• Casey

Finding a Medical Provider for Your PDA Child: A Simple Guide


Working within the traditional medical system while having a PDA child is stressful. It can be intimidating, frustrating, and triggering for both you and your child. If in the past a doctor or pediatrician has made to feel like it was “your fault” for your child’s behavior, the last thing on earth you want to do is be vulnerable again. We understand that -- due to past experiences -- it can feel completely unsafe to share with a medical professional what is really going on in your household, in your family, or with your child.

Additionally, even if you are open to being vulnerable and communicating honestly with a medical professional, these moments of openness often come at times of acute stress. For example, you may be reaching out to a medical expert because you are considering starting medication for your child for the first time or because you need support and documentation to advocate for accommodations at his school. This type of situation is stressful, and unfortunately, it is when most people are least able to think rationally. Based on the fact that you are vulnerable and tired, we wanted to offer you some reminders and resources to help you find the right professionals to work with you and your child.


Your child’s doctor should listen to you.


This is a non-negotiable. For me this is more important than a doctor’s academic credentials, published research, or areas of expertise. It doesn’t matter if someone went to Harvard and Yale, if they are going to tune you out, check the boxes on a form, and send you on your merry way. This principle is especially important when looking for medical support with a PDA child, because there are no boxes for these children yet. The diagnostic category doesn’t exist in the U.S., so doctors will need to learn from the empirical reality in front of them (your child!), rather than depending on academic and research-based information that already exists or fits into their comfort zone.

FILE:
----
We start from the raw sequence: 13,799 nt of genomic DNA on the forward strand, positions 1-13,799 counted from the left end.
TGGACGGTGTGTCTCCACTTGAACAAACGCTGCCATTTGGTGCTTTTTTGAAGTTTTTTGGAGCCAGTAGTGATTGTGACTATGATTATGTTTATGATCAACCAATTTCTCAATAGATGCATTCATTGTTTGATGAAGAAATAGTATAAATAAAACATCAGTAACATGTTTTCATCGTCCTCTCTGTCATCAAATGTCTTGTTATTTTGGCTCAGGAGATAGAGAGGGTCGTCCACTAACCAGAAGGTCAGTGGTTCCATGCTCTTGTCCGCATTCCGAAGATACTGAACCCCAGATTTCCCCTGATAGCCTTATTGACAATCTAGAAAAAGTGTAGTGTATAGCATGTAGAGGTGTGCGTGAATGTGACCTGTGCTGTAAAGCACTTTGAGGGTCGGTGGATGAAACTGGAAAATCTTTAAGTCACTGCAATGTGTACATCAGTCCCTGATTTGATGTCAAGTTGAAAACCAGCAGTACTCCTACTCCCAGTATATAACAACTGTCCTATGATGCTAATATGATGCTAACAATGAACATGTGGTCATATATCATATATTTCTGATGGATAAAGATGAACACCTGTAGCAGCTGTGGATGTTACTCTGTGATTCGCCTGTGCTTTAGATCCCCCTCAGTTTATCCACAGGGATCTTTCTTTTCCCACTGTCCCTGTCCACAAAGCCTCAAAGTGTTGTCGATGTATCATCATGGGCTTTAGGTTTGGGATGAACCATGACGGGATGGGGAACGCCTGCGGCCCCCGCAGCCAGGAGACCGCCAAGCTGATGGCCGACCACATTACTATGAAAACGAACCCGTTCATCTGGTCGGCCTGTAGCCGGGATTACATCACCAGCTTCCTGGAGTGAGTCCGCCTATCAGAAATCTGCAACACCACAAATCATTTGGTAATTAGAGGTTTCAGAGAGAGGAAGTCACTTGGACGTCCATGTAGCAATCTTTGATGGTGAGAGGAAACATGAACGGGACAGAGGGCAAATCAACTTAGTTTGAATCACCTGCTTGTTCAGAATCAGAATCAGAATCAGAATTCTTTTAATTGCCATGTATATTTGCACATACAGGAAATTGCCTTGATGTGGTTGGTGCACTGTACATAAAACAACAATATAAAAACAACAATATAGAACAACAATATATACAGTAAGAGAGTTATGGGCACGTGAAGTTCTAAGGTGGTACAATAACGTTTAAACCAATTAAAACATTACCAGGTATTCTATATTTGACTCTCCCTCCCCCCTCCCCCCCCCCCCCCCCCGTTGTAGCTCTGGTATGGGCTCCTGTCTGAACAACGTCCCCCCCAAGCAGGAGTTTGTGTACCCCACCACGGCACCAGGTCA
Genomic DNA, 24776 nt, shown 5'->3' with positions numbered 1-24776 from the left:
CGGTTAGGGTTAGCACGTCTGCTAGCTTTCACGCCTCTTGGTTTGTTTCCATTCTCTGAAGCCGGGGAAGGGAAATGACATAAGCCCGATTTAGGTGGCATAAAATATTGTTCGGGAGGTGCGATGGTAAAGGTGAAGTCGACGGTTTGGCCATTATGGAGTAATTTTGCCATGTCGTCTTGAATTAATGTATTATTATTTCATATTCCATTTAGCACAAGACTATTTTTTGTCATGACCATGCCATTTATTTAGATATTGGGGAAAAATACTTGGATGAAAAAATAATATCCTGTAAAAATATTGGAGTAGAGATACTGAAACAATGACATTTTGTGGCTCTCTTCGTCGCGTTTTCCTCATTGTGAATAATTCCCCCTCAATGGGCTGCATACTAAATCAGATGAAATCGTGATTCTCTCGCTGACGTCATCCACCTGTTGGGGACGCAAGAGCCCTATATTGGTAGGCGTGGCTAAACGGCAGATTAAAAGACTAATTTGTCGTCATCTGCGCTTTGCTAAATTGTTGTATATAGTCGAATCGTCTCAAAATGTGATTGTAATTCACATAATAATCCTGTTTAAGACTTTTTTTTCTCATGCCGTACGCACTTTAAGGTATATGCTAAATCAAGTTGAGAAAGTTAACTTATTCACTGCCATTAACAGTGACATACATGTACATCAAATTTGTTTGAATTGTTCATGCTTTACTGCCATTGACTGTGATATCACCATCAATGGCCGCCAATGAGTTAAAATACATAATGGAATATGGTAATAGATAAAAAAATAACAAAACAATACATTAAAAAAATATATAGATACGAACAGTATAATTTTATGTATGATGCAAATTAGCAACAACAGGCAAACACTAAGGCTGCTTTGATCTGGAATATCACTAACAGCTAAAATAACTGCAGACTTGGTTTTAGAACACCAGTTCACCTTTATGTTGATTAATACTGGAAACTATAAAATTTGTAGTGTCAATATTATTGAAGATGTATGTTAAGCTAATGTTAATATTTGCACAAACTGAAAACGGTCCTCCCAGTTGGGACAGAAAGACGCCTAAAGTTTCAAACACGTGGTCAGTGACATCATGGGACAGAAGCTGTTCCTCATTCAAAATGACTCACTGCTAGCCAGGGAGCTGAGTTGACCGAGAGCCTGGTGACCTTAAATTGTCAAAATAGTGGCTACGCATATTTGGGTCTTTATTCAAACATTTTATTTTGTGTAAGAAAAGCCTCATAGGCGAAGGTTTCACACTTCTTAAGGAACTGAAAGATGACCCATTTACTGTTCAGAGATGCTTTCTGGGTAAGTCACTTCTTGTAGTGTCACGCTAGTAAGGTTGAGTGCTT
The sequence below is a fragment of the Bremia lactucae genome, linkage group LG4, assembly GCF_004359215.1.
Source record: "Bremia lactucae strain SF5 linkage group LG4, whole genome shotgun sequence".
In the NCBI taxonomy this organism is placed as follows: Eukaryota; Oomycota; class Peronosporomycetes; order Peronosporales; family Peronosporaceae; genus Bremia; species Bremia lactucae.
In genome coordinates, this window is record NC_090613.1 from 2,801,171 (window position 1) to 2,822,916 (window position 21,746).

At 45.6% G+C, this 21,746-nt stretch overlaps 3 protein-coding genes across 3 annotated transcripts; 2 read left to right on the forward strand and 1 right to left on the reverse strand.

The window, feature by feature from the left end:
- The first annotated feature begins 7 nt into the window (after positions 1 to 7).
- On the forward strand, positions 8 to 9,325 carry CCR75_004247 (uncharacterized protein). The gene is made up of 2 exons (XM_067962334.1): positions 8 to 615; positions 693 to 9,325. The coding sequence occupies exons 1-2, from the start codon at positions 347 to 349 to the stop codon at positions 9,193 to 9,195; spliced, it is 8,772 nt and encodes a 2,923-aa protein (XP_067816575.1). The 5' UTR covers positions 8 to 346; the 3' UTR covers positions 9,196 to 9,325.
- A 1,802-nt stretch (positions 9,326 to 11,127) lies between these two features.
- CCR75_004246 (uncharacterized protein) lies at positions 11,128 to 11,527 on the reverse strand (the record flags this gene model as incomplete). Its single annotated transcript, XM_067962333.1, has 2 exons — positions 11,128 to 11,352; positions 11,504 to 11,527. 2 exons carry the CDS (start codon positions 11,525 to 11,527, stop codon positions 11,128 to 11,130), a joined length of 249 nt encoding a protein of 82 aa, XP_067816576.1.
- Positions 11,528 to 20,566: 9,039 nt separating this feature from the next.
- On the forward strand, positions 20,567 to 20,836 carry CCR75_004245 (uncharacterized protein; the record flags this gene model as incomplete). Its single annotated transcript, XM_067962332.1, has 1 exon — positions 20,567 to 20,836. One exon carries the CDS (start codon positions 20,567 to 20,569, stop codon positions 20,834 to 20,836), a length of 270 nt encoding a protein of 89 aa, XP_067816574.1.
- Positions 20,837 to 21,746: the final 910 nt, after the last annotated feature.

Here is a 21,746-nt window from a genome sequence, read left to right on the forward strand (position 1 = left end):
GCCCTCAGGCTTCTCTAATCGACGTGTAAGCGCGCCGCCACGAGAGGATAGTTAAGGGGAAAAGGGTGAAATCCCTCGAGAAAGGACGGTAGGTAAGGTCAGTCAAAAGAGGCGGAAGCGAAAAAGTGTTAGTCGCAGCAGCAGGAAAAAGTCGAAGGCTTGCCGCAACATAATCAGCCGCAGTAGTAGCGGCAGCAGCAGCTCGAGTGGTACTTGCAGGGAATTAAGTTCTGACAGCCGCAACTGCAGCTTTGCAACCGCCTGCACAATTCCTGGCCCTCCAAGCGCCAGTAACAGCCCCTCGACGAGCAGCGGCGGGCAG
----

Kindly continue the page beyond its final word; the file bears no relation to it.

While living in the D.C.-area, I had some pretty dismal experiences when our family worked with pediatricians who were supposedly “the best” in the area. Despite their reputations – likely based on their work with neuro-typical children – they did not serve my son or our family in a way that was helpful or improved our understanding of Cooper’s developmental challenges. For example, when I brought up concerns about Cooper’s lack of self-regulation, they brushed me off and told me he would grow out of it. When he turned four and it persisted as a concern, they gave my husband information with a link to a support group for parents of “difficult” children. When at two-and-a-half years old I expressed our concerns about his eating issues, they made me feel like it was my fault. One pediatrician cited research on the importance of family dinners and explained that Cooper’s eating challenges were likely because I worked full time and wasn’t home to establish a home-cooked family meal each night (!). She then explained that she has three children at home, yet manages to get a home cooked meal on the table every night. This was her response to my concern that my son gagged often and that he potentially wasn’t getting enough calories. No one referred me to a specialist, no one explored sensory issues with me, no one gave me information about a developmental pediatrician.


This is simply not acceptable.


You have the right to work with doctors who will take your challenges seriously and listen to what you have to say. In the case that your concerns about your child are spilling outside of a doctor’s area of expertise, it is the doctor's responsibility to explore the idea of reaching out to a colleague or a specialist who does have more expertise in that area. There should be conversation, options, exploration. Additionally – and this is a key point – your doctor does not have to “believe” that Pathological Demand Avoidance should be its own stand-alone diagnostic category, however they must believe the challenges you are facing are real. It is imperative that regardless of current diagnostic categories, they will listen to your descriptions of your child and respect the PDA-friendly strategies you are using, if you tell them that they have helped your child.